A picture, they say is worth more than a thousand words but in this digital age, it could also tell you a thousand lies and get spread across the net in the twinkle of an eye.
The severity of this and its implications cannot be over-emphasized, especially with respect to fake news. One of such occasions is the case of “Buhari of Nigeria vs Jubril of Sudan”, where even credible media houses in Nigeria became torn in the saga with different stories and articles.
Social media was not even at peace with the incessant picture comparisons being made regarding the President. At some point, a picture of Muhammad Bello commissioning the Abuja Rail line as the Minister of FCT was shared to suggest him as Jubril of Sudan.
Amid the tree-breaking wind, President Buhari refuted the popular claim that he was dead and replaced by an impostor while addressing some Nigerians in diaspora. It would be naïve to suggest or think that the President’s vehement denial of the claim would be enough to quench the wildfire. This is because there are still hundreds of pictures out there, tainting the veracity of the claim or at the very least, clouding sound judgment. Hence, the need arises for news consumers to be equipped with knowledge of how to verify whatever is being pushed out.
Little do people know that you can verify the authenticity or search for the source of images just like we do with words. Your search engine does more than just look up words but also searches images as well.
By “Image Search”, I’m referring to more than just the related images that are called up from a word search, but the ability to know the origin of an image and find similar images. This is called Reverse Image Search which is a major tool for Dubawa, used during the 2019 election and in several other fact checks.
How to Conduct a Reverse Image Search:
Google, Bing and Yandex are popular and easy-to-go search engines offering reverse image search.
Step by Step on Google (Desktop):
- Go to images.google.com
- Click on the Camera Icon
- You either paste the URL of the image you’ve come across online, drag from another tab or upload the picture from your desktop
On Google (Mobile):
Eric Griffith, a tech reviewer said google reverse image search is a breeze on desktop but the same cannot be said for mobile because the reverse image search is built on a limited basis on mobile.
When images.google.com is entered on your mobile browser, it does not bring out the camera option but to get that you’ll have to enable the desktop view on your mobile device.
In chrome, check out for where you can find the three-dot menu (at the top for Android and bottom for IOS), Request the Desktop site. This will load desktop version and the camera option so you can upload the image from your gallery but some other browser like safari will give the complete desktop options.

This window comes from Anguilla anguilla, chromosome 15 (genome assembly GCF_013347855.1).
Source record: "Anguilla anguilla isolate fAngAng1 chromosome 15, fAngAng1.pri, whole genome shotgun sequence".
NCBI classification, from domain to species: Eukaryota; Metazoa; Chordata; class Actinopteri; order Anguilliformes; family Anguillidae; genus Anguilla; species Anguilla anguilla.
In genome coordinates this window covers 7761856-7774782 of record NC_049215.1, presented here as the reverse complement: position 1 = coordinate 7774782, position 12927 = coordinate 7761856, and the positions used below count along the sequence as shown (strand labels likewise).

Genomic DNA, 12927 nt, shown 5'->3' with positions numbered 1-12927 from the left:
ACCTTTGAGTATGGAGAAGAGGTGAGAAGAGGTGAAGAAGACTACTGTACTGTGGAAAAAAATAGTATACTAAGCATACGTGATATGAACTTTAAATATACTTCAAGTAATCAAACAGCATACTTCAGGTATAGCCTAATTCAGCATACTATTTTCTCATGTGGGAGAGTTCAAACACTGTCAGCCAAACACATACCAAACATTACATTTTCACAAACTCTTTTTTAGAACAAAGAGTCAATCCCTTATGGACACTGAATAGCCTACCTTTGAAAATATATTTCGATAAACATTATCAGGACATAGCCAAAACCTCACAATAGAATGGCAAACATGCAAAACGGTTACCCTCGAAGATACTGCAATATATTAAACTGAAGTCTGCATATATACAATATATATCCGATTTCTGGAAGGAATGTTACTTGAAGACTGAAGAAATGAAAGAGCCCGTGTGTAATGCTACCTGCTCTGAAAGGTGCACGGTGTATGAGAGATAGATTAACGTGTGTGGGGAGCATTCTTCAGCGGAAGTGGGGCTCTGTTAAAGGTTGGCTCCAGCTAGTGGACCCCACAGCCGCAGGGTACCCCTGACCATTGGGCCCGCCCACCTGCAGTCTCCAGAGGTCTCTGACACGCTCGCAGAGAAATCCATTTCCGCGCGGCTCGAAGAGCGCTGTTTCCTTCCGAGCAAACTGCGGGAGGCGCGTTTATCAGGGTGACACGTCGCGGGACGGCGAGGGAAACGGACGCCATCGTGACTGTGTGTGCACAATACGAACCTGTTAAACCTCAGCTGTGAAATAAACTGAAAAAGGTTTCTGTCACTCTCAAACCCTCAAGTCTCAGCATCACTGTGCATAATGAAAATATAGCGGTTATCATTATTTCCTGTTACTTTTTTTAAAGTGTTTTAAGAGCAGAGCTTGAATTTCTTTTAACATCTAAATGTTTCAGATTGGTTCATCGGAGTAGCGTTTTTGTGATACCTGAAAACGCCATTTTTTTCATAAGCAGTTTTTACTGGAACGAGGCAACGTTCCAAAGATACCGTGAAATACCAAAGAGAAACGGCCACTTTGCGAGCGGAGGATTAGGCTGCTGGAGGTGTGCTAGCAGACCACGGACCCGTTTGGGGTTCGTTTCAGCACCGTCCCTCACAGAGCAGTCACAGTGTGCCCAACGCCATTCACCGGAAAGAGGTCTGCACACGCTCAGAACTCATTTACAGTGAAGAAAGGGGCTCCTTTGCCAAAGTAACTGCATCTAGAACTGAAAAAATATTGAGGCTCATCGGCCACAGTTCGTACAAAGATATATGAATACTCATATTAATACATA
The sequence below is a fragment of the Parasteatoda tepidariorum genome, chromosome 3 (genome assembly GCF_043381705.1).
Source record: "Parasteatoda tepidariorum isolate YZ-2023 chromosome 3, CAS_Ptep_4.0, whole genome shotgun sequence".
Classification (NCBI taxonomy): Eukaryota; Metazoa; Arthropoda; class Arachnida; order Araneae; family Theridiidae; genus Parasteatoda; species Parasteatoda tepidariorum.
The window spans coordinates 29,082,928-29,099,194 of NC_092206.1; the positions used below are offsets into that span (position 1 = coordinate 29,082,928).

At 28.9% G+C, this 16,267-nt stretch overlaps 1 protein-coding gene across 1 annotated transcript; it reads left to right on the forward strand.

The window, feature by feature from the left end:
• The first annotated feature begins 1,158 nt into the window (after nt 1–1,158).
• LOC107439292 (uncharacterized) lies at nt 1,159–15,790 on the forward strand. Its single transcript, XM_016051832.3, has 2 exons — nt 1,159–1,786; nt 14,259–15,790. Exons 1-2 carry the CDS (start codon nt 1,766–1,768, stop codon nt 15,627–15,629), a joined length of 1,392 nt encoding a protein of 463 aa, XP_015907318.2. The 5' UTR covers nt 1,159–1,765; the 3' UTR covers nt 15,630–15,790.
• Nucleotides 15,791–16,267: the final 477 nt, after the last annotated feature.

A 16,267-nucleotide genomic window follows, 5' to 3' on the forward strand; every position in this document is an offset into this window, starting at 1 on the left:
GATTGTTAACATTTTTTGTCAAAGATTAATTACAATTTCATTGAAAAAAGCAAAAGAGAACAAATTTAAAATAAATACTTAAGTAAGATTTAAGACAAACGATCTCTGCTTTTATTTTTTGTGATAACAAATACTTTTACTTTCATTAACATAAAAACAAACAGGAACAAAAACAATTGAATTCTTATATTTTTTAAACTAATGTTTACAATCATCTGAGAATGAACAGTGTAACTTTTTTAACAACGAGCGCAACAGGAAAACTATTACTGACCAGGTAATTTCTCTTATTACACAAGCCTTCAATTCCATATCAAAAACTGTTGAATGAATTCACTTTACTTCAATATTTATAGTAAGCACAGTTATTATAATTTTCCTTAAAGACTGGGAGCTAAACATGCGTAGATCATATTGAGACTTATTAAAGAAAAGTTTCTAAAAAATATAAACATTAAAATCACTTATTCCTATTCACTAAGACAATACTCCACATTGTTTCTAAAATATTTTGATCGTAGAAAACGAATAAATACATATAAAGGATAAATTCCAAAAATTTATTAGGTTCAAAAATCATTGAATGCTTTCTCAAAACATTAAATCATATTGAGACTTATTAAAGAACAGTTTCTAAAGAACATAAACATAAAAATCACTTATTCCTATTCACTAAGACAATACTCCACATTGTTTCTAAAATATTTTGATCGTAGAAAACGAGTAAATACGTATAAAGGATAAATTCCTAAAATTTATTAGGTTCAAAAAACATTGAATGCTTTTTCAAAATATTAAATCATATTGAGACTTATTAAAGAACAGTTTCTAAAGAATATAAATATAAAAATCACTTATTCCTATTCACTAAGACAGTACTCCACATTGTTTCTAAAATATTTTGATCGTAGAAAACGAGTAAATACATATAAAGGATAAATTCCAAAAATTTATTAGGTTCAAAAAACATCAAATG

However, there is a shortcut for both mobile and desktop provided you are using chrome browser. On desktop, right-click on the image you found online; while on mobile, you just must hold your finger on the image until a pop-up menu appears and click on “Search Google for this image”.
Step by Step on Bing:
Bing, the Microsoft Search Engine might not be the first option we employ in our daily transaction for internet usage but when it comes to reverse image search, it makes it easier than google.
Go to bing.com the camera icon is already waiting.
Click on the Camera Icon and make use of the three available options
The same goes for Bing on Mobile especially with the latest version of its app where you choose the way you want to do the search either by picture, word or voice. The Camera Icon accesses the Gallery and make it easy to snap in case the image is in a hard format.
On the desktop, you will have to go to yandex.com/images to use the camera icon while the mobile looks almost exactly like Bing making it easy to search for images directly from the browser. The image search here comes with four choices:
- recognise text;
- identify make/model;
- find a product;
- find similar images.
Third- Partner App for Reverse Image search:
Tineye, a leading application both on mobile and desktop has crawled over 34 billion images to date. It works on the desktop like other reverse image search engines with the three options of “drag and drop”, “upload” or “URL”. On mobile, instead of the camera icon, it uses the upload icon which is limited to 150 uses in a week… any more than that requires the paid version, which starts at $200 for 5,000 searches over two years.
Other mobile apps that can be used to verify images include Veracity (IOS only) and Search by Image (Android only) draws its result from Google, Tineye and Yandex.
However, the limitation to all these apps is that they can’t detect any image that hasn’t been on the webspace. Hence, the difficulty in deciphering images on WhatsApp because of the end-end encryption of the app. Also, screenshots of Twitter and Facebook images might be difficult because the meta-data (the background links/information/history) will be broken.